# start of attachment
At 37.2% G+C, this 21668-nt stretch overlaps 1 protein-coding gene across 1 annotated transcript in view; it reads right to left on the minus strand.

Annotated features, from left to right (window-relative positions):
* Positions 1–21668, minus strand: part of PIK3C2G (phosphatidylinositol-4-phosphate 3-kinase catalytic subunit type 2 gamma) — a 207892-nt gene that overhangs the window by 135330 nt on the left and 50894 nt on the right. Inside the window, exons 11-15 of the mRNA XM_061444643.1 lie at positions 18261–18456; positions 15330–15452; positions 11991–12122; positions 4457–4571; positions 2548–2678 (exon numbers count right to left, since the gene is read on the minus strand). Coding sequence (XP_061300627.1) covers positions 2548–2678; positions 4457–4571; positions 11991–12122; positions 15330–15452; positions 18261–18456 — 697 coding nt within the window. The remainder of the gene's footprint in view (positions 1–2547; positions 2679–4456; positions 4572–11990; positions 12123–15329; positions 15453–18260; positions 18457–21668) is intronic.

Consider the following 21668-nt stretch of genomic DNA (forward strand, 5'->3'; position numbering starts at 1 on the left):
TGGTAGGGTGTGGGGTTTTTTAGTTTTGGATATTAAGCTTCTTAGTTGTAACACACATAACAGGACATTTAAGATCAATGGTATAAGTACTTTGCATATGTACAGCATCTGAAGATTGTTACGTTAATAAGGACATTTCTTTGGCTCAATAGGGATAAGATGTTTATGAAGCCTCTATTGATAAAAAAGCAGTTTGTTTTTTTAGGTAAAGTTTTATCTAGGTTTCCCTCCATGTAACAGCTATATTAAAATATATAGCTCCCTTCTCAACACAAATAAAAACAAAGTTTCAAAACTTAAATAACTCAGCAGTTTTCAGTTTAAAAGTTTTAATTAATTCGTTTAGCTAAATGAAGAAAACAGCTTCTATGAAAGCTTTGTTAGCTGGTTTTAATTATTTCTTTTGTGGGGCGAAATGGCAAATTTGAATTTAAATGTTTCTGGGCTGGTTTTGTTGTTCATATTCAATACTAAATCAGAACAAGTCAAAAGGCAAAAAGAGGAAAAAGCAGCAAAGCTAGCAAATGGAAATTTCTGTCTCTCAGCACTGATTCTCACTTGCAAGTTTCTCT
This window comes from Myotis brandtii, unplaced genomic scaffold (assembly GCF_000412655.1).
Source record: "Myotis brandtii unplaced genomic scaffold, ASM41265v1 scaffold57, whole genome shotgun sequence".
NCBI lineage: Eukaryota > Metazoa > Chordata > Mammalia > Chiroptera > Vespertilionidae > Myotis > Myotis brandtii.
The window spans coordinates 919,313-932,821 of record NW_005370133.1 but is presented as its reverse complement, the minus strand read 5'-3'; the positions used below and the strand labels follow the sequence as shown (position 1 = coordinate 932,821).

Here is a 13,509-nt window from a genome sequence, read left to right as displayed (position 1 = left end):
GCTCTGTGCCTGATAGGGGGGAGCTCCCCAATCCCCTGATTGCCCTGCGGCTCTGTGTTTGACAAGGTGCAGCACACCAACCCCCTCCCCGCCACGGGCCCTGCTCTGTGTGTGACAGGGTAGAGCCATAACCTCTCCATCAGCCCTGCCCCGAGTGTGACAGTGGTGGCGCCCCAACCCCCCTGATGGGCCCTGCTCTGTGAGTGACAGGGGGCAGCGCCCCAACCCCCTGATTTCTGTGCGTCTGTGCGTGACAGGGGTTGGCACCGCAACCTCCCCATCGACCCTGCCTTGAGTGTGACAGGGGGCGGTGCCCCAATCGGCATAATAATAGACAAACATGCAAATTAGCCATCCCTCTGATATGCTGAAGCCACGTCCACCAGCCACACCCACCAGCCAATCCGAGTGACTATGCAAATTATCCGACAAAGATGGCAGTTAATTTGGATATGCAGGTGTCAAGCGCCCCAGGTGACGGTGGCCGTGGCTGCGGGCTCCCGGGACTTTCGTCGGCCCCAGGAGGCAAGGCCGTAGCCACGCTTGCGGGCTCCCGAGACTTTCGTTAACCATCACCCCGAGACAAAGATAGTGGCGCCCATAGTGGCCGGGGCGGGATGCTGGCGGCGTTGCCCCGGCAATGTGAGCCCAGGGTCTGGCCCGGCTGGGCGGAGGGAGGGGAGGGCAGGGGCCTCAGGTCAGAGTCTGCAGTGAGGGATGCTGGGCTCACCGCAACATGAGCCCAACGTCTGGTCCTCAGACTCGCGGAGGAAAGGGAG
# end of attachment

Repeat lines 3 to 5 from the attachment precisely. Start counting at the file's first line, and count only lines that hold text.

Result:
* Positions 1–21668, minus strand: part of PIK3C2G (phosphatidylinositol-4-phosphate 3-kinase catalytic subunit type 2 gamma) — a 207892-nt gene that overhangs the window by 135330 nt on the left and 50894 nt on the right. Inside the window, exons 11-15 of the mRNA XM_061444643.1 lie at positions 18261–18456; positions 15330–15452; positions 11991–12122; positions 4457–4571; positions 2548–2678 (exon numbers count right to left, since the gene is read on the minus strand). Coding sequence (XP_061300627.1) covers positions 2548–2678; positions 4457–4571; positions 11991–12122; positions 15330–15452; positions 18261–18456 — 697 coding nt within the window. The remainder of the gene's footprint in view (positions 1–2547; positions 2679–4456; positions 4572–11990; positions 12123–15329; positions 15453–18260; positions 18457–21668) is intronic.

Consider the following 21668-nt stretch of genomic DNA (forward strand, 5'->3'; position numbering starts at 1 on the left):
TGGTAGGGTGTGGGGTTTTTTAGTTTTGGATATTAAGCTTCTTAGTTGTAACACACATAACAGGACATTTAAGATCAATGGTATAAGTACTTTGCATATGTACAGCATCTGAAGATTGTTACGTTAATAAGGACATTTCTTTGGCTCAATAGGGATAAGATGTTTATGAAGCCTCTATTGATAAAAAAGCAGTTTGTTTTTTTAGGTAAAGTTTTATCTAGGTTTCCCTCCATGTAACAGCTATATTAAAATATATAGCTCCCTTCTCAACACAAATAAAAACAAAGTTTCAAAACTTAAATAACTCAGCAGTTTTCAGTTTAAAAGTTTTAATTAATTCGTTTAGCTAAATGAAGAAAACAGCTTCTATGAAAGCTTTGTTAGCTGGTTTTAATTATTTCTTTTGTGGGGCGAAATGGCAAATTTGAATTTAAATGTTTCTGGGCTGGTTTTGTTGTTCATATTCAATACTAAATCAGAACAAGTCAAAAGGCAAAAAGAGGAAAAAGCAGCAAAGCTAGCAAATGGAAATTTCTGTCTCTCAGCACTGATTCTCACTTGCAAGTTTCTCT